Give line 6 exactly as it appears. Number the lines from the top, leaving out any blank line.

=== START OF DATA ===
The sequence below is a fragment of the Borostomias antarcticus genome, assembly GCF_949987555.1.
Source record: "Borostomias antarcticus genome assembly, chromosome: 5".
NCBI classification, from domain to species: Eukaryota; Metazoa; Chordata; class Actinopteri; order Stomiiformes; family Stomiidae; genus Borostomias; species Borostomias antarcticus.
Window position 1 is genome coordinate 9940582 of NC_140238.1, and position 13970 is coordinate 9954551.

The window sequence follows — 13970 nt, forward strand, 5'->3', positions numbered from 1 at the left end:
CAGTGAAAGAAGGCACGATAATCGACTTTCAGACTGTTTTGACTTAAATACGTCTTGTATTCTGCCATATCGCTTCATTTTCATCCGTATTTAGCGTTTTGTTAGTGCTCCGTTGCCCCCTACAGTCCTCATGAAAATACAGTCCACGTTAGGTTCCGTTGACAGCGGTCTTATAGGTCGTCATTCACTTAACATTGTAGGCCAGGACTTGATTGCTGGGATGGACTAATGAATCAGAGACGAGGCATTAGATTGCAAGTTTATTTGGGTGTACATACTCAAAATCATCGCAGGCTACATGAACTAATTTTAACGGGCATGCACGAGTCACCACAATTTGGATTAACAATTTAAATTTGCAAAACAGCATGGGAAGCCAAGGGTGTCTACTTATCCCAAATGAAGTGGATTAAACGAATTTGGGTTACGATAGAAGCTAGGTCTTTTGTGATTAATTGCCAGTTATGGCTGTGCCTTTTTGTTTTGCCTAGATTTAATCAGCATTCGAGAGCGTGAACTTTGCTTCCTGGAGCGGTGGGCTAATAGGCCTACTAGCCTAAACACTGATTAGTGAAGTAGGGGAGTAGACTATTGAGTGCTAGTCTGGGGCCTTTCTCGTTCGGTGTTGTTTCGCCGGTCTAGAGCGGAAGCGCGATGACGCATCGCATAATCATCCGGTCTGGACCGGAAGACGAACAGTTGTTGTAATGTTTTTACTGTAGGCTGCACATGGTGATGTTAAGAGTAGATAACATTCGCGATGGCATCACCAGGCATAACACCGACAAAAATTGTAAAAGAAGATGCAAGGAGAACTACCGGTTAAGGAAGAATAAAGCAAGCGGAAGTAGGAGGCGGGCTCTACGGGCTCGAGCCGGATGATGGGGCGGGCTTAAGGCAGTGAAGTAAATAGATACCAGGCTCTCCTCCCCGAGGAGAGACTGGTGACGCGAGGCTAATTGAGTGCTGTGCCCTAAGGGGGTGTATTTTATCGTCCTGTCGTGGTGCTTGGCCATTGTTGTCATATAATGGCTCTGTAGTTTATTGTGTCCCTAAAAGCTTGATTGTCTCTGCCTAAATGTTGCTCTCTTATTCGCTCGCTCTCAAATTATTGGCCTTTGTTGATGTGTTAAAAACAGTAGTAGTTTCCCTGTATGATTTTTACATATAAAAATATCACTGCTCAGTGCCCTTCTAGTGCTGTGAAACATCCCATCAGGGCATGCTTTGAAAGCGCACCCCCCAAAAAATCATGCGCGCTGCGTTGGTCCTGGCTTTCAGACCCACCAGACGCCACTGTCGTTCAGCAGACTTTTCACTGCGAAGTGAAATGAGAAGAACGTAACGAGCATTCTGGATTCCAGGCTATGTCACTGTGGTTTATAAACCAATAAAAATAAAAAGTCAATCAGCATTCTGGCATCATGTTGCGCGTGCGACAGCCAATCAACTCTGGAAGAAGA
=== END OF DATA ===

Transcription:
CAGTGAAAGAAGGCACGATAATCGACTTTCAGACTGTTTTGACTTAAATACGTCTTGTATTCTGCCATATCGCTTCATTTTCATCCGTATTTAGCGTTTTGTTAGTGCTCCGTTGCCCCCTACAGTCCTCATGAAAATACAGTCCACGTTAGGTTCCGTTGACAGCGGTCTTATAGGTCGTCATTCACTTAACATTGTAGGCCAGGACTTGATTGCTGGGATGGACTAATGAATCAGAGACGAGGCATTAGATTGCAAGTTTATTTGGGTGTACATACTCAAAATCATCGCAGGCTACATGAACTAATTTTAACGGGCATGCACGAGTCACCACAATTTGGATTAACAATTTAAATTTGCAAAACAGCATGGGAAGCCAAGGGTGTCTACTTATCCCAAATGAAGTGGATTAAACGAATTTGGGTTACGATAGAAGCTAGGTCTTTTGTGATTAATTGCCAGTTATGGCTGTGCCTTTTTGTTTTGCCTAGATTTAATCAGCATTCGAGAGCGTGAACTTTGCTTCCTGGAGCGGTGGGCTAATAGGCCTACTAGCCTAAACACTGATTAGTGAAGTAGGGGAGTAGACTATTGAGTGCTAGTCTGGGGCCTTTCTCGTTCGGTGTTGTTTCGCCGGTCTAGAGCGGAAGCGCGATGACGCATCGCATAATCATCCGGTCTGGACCGGAAGACGAACAGTTGTTGTAATGTTTTTACTGTAGGCTGCACATGGTGATGTTAAGAGTAGATAACATTCGCGATGGCATCACCAGGCATAACACCGACAAAAATTGTAAAAGAAGATGCAAGGAGAACTACCGGTTAAGGAAGAATAAAGCAAGCGGAAGTAGGAGGCGGGCTCTACGGGCTCGAGCCGGATGATGGGGCGGGCTTAAGGCAGTGAAGTAAATAGATACCAGGCTCTCCTCCCCGAGGAGAGACTGGTGACGCGAGGCTAATTGAGTGCTGTGCCCTAAGGGGGTGTATTTTATCGTCCTGTCGTGGTGCTTGGCCATTGTTGTCATATAATGGCTCTGTAGTTTATTGTGTCCCTAAAAGCTTGATTGTCTCTGCCTAAATGTTGCTCTCTTATTCGCTCGCTCTCAAATTATTGGCCTTTGTTGATGTGTTAAAAACAGTAGTAGTTTCCCTGTATGATTTTTACATATAAAAATATCACTGCTCAGTGCCCTTCTAGTGCTGTGAAACATCCCATCAGGGCATGCTTTGAAAGCGCACCCCCCAAAAAATCATGCGCGCTGCGTTGGTCCTGGCTTTCAGACCCACCAGACGCCACTGTCGTTCAGCAGACTTTTCACTGCGAAGTGAAATGAGAAGAACGTAACGAGCATTCTGGATTCCAGGCTATGTCACTGTGGTTTATAAACCAATAAAAATAAAAAGTCAATCAGCATTCTGGCATCATGTTGCGCGTGCGACAGCCAATCAACTCTGGAAGAAGA